Bulgarian Birth-Lore at the Turn of Millennium Cover Image

Bulgaaria sünnipärimused aastatuhandevahetusel
Bulgarian Birth-Lore at the Turn of Millennium

Author(s): Irina Sedakova
Subject(s): Customs / Folklore
Published by: Eesti Kirjandusmuuseum

Summary/Abstract: Author analyses a fragment of family rites from the corpus of a Slavic tradition, namely, the Bulgarian. There has been a revival of the popular tradition, in spite of the fact that many beliefs and practices have disappeared and have become a part of everyday life. Such practices can be performed many times a day. Interviews have revealed that people often regret having forgotten the practices they have been asked about. Another important thing is that significant aspects of folk beliefs are still known in the cities and in the capital, and not only in rural regions. There are also local differences in ritual practices. In eastern parts of Bulgaria, for example, cutting anything on St. Simeon's day is still strictly prohibited because the cutter's baby may be born with a cut hand or leg. At the same time in western parts of the country, St. Simeon's day is not perceived as a particularly inauspicious one. Another important factor is the stability of the stock-phrases and clichés in the language. Many old beliefs and practices concerning birth-lore have been preserved in language. This is typical of the modern Bulgarian society in general, but of folk speech in particular. Many phrases are a very important part of the communicative code.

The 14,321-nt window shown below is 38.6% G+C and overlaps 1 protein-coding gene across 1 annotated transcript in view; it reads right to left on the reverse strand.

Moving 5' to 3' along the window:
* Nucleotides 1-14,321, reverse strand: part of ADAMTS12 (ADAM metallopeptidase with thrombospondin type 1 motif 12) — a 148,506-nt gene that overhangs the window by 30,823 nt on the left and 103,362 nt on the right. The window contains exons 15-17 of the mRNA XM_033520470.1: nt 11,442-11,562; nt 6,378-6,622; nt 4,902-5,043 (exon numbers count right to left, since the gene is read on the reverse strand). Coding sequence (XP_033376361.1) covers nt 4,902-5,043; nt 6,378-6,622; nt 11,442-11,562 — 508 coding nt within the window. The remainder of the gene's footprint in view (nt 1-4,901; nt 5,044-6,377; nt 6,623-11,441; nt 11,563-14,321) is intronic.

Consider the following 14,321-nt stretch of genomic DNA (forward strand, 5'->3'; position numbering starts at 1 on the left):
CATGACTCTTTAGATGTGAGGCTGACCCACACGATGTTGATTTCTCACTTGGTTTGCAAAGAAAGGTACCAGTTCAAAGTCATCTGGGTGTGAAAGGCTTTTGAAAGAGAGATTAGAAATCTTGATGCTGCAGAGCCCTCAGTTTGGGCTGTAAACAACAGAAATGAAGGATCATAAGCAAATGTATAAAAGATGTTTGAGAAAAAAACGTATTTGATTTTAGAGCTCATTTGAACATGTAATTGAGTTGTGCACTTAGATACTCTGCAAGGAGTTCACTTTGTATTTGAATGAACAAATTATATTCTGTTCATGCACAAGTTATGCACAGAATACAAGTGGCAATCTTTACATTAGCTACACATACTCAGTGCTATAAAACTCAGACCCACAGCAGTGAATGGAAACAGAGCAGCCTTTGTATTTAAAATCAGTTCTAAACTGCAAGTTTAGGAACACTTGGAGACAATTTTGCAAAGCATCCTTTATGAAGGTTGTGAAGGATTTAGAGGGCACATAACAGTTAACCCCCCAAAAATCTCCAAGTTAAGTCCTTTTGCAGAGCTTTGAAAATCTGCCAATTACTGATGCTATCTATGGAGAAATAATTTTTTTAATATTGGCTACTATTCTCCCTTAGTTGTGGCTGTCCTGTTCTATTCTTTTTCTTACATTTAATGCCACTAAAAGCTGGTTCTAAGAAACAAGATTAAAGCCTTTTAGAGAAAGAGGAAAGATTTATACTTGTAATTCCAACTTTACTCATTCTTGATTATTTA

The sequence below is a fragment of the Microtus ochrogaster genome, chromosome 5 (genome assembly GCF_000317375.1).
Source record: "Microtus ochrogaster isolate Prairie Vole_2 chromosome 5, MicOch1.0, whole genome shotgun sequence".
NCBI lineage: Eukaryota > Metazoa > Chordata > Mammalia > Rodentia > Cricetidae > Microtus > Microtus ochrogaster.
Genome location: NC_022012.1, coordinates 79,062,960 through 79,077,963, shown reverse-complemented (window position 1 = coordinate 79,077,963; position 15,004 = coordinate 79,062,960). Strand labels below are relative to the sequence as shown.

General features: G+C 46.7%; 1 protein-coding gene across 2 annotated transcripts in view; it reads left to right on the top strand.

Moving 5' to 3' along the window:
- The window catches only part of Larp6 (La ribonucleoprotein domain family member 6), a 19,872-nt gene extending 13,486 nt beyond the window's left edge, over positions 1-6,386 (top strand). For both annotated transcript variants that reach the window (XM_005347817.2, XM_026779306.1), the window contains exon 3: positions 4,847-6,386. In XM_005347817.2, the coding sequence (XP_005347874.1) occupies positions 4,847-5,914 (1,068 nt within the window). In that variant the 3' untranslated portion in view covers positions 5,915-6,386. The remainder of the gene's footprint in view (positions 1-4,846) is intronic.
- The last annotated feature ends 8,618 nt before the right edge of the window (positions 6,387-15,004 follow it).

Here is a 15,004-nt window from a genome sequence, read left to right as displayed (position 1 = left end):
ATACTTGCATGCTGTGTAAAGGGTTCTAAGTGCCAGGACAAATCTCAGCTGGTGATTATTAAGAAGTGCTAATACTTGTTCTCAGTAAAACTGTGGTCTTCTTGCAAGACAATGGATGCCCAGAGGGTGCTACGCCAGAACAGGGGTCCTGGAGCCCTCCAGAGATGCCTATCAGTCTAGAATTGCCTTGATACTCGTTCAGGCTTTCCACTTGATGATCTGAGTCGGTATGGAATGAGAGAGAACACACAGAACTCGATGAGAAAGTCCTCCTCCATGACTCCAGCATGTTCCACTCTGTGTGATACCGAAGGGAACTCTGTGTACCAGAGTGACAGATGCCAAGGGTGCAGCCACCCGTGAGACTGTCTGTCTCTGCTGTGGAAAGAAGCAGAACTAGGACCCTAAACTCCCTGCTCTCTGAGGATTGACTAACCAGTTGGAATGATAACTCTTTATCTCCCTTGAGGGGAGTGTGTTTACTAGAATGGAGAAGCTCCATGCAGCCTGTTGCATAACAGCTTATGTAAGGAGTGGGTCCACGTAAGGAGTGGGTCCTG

• Issue Year: 2004
  • Issue No: 26
  • Page Range: 151-160
  • Page Count: 10
  • Language: Estonian